);
Home » News » Vickery Legacy One of Safety, Student Success

From whence we came… Lewisville ISD Education Foundation was founded in 1990 to enrich the quality of public education in the 13 communities served by LISD and serves as a vehicle for securing private funding benefiting LISD teachers and students. The Foundation was created to support excellence in education by establishing and distributing supplemental funds in designated program areas and supporting priority projects identified by LISD for which tax dollars are not available. Funding does not replace or alter use of funds from traditional tax-base sources. All contributions stay in Lewisville ISD and are tax-deductible as allowed by law. Without the foresight of and foundation laid by LISD administrators and members of the LISD Board of Trustees, LISD would not enjoy the funding LEF provides — almost $300,000 this school year alone to students and educators in LISD and more than $2.5 million since LEF’s founding in 1990. Foundation Focus will dedicate space each month to share the legacy of those who laid the foundation for LISD and LEF to exist as they do today, as well as the stories of those currently at the helm.

Mrs. Marjory Vickery, LISD Board of Trustees 1971-1976

In 1971 Marjory Vickery visited the Lewisville ISD (LISD) offices to pick up paperwork to run for the LISD Board of Trustees. “I asked the man for the packet and he looked at me,” Vickery recalls, “And he said, ‘Oh, is Paul going to run?’” Vickery laughs and shakes her head, still amused at the man’s response. “No,” she told the man. “I’m going to run.” Thus began the campaign for the first female to serve on the LISD Board.

“I’ve always said, you don’t run on a gripe,” Vickery explained. “No one can be successful focused on the negative, focused on their complaints. To be effective you need a positive idea, something you can do for the organization.”

Her first step was to get elected and show herself as a legitimate board member who understood the role. She won the election. There were rumors that the men might try to smoke her out with their cigars, but they always treated her well and accepted her as part of the Board.

For the first few months she said and did little, learning the ropes and surveying the lay of the land. But from the beginning she had an agenda and knew exactly what she needed to accomplish.

vickery2-300x185“After about three months I looked at the men and I told them that I had a request of them,” Vickery recalls. In 1971 there were no safety measures in place for students getting to and from school. “There were no sidewalks, no stop signs, no stop lights, no crossing guards and no school zones. Our kids weren’t safe walking in the streets or crossing the streets to get to the schools,” she explained. “At one of our meetings I looked at the other board members and told them I was going to the Lewisville City Council meeting the next night to ask the city to fund some safety measures for our kids. I told them, ‘I want each one of you there to back me up.’ And you know what? They were there, and we got what I asked for.”
Before long children in LISD walked to school on sidewalks and were escorted across the streets leading to the school by crossing guards. Motorists were slowed to 20 miles per hour in the areas immediately surrounding the schools. These measures are taken for granted by students and parents today, but they didn’t exist in LISD until Vickery took LISD’s request to the City Council.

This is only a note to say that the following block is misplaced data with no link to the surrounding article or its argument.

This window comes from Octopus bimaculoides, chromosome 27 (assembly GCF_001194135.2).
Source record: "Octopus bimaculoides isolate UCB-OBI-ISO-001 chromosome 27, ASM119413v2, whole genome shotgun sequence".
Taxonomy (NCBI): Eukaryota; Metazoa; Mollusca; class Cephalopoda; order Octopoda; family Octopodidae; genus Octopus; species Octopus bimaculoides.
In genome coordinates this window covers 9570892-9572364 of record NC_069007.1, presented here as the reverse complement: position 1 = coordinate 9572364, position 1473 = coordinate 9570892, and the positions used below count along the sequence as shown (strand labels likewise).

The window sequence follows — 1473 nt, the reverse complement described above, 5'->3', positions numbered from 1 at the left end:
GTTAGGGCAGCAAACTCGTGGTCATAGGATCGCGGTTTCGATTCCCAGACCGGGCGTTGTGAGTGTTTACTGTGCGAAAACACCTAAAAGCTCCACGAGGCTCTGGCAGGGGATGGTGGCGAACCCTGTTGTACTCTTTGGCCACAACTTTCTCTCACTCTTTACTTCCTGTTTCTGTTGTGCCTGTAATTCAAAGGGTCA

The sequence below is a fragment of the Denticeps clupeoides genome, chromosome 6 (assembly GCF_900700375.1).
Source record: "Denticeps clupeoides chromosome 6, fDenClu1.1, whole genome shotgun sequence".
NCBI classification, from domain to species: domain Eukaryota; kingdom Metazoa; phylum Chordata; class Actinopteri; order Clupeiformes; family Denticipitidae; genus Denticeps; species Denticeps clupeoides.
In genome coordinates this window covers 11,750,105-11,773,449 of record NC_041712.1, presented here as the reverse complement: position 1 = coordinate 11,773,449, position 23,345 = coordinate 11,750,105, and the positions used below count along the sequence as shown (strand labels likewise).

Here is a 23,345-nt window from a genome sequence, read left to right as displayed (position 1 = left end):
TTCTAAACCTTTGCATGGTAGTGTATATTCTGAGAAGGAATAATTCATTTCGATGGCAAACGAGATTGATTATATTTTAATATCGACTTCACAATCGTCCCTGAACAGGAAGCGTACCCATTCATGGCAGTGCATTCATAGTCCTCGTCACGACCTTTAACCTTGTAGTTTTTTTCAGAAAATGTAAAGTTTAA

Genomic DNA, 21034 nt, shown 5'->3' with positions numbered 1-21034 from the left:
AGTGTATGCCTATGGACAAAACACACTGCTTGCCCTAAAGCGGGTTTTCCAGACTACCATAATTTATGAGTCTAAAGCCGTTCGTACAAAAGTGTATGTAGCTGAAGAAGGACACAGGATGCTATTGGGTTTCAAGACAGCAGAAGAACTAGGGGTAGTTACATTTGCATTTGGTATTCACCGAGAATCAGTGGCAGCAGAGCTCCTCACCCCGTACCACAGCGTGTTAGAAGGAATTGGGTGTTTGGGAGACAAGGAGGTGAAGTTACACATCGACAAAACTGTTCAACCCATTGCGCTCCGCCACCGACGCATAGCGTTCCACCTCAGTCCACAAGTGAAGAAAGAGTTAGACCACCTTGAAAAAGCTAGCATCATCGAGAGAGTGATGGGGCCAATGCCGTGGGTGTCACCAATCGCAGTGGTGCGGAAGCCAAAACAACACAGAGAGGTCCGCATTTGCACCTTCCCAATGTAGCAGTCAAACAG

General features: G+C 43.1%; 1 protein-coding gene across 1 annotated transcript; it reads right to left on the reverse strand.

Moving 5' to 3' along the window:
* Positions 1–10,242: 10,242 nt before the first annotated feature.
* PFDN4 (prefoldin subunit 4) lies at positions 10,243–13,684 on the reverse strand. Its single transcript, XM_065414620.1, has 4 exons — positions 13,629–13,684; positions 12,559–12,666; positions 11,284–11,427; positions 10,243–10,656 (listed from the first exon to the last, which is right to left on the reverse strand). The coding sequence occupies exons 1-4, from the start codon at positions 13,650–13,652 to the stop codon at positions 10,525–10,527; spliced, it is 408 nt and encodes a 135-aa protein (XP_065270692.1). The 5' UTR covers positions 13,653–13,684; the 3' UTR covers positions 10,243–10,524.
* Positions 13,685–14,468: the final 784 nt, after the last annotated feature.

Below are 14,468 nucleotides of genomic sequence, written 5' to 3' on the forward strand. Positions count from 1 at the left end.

Several months later she worked to get the pedestrian bridge for students whose walk to school required them to cross the highway. Residents still use it today.

In 1976 Vickery left the LISD Board and was elected to the Texas State Board of Education (SBOE), where she served until 1982. She was the first Republican woman elected to the SBOE and the first Denton County Republican to win any statewide office in Texas, two distinctions in which she takes tremendous pride.

On the SBOE she was elected Co-Chairman of the Curriculum Committee. The role allowed her to travel the state listening to input regarding proposed changes to school curriculum for Texas students. A number of changes were made during her tenure. The change about which she was most passionate – bilingual education – did not occur during her time on SBOE, but her work laid the foundation for the bilingual programs enjoyed by many students in LISD and throughout the state of Texas today.

Vickery took seriously her role shaping education for children in LISD and around the state. Already armed with a Bachelor’s Degree in art from Southern Methodist University, she wanted a better understanding of education and the education available to our educators. She enrolled in North Texas State University, known today as the University of North Texas, where she completed 54 hours in the study of education. Her visible commitment prompted the Delta Kappa International Society for Key Women Educators to offer her honorary membership in their local Kappa Theta chapter in 1980 as well as state membership in 2006.

The most visible symbol of Vickery’s legacy to students in LISD opened its doors in 2003: LISD’s Marjory Vickery Elementary School. Mrs. Vickery continues to work on behalf of students, specifically those students at the school bearing her name, appearing at school functions and funding awards to inspire student success.

She also works closely with the LEF Legacy Society, working to increase funding for LISD students and teachers by assisting in donor cultivation for LEF scholarships and grants. Students, parents and teachers in LISD are in better standing today thanks to more than 40 years of work Marjory Vickery did on their behalf, through the LISD Board of Trustees, the Texas State Board of Education and the Lewisville ISD Education Foundation. Her legacy is written in the success of each child attending LISD schools today.